There is no life without movement, at all levels of metazoan organization, from individual cells to the animal form. During development, individual cells migrate from the germ layers to lay down the body plan and in the adult organism migrating cells play key roles in immune defense and tissue repair. Pathological processes, including tumor dissemination and atherosclerosis, likewise involve cell migration. Our studies focus on unraveling the structural basis of cell movement.
Cells move by recycling the protein polymers that make up the so-called cytoskeleton, primarily the actin filaments and the microtubules. The turnover of actin filaments, together with associated proteins provides the forces required for movement, whereas microtubules serve a role in polarity determination and guidance.
We currently focus on elucidating the structural reorganizations of actin filaments required for cells to move. Actin filaments are used in two ways to create movement. As in muscle cells, actin filaments in non-muscle cells can slide over myosin filaments to produce contraction and this property is exploited during the later stages of cell migration, when the cell body catches up with the advancing front. To initiate movement in the first place a cell must protrude in the direction it wants to go, which it does by extending thin sheets of cytoplasm called lamellipodia. This protrusion is achieved by exploiting the other ability of actin filaments to push, by polymerization. Our current studies focus on determining the structural basis of this protrusive activity. Towards this aim we have developed procedures to correlate the movement of living cells in the light microscope with the structure of the same cells in the electron microscope. An important advance in this approach has been the introduction of electron tomography that allows visualization of cellular architecture at nanometer resolution (Figure 1).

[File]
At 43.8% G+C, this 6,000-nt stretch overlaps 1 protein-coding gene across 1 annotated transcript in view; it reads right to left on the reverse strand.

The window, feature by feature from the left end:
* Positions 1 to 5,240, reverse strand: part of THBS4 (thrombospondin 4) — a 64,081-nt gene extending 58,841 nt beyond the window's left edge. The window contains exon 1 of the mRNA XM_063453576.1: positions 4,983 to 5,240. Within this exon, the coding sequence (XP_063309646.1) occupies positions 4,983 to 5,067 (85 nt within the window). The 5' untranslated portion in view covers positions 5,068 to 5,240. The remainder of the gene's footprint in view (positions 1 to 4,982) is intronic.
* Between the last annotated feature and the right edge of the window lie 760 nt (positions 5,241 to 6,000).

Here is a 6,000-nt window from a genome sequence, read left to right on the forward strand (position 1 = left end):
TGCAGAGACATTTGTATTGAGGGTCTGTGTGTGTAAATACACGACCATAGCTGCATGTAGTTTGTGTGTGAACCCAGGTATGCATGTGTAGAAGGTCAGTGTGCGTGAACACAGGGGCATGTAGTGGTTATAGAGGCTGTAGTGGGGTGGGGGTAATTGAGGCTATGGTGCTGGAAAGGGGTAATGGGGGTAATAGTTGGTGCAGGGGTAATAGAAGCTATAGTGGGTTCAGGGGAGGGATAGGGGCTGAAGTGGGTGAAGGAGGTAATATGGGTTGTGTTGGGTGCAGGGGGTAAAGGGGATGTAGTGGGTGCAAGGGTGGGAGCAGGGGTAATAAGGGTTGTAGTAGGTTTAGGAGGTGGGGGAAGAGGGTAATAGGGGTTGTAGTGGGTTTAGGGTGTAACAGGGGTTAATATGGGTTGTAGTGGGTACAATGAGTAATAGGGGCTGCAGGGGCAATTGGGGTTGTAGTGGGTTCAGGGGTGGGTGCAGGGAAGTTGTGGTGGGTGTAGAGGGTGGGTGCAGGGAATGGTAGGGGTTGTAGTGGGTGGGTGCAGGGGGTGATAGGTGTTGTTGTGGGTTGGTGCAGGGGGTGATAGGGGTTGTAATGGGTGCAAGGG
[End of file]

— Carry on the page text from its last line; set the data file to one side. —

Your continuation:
A current debate in the field centers on the question of how actin networks in lamellipodia are established and maintained. To study lamellipodia initiation, we have exploited an experimental model in which a microneedle is used to produce a hole in the cytoplasm that is then repaired by lamellipodia. By capturing the earliest stages of repair we have shown by electron tomography that lamellipodia initiation involves the branching of actin filaments from the sides of filaments aligned parallel to the periphery of the membrane bordering the hole (Figure 2). We have also provided the first 3D maps of actin filament organization in established lamellipodia, which show that the actin networks are constructed from actin filaments of variable length, linked into subsets by branch junctions (Figure 3). The heptameric actin related protein complex, the “Arp2/3 complex” promotes actin branching in vitro and the structure of the in vitro branch junction has been determined by electron microscopy.
From image analysis in collaboration with Akihiro Narita in Nagoya we have recently obtained the first model of branch junctions in lamellipodia in vivo, at 3.5nm resolution. Our data reveal a close structural homology of in vivo branches with those formed in vitro from actin and the Arp2/3 complex. In ongoing studies we are probing the dependence of lamellipodia protrusion on Arp2/3 complex activity and the roles of other actin regulators in the reorganization and turnover of actin networks necessary for movement and are developing mathematical models of protrusion.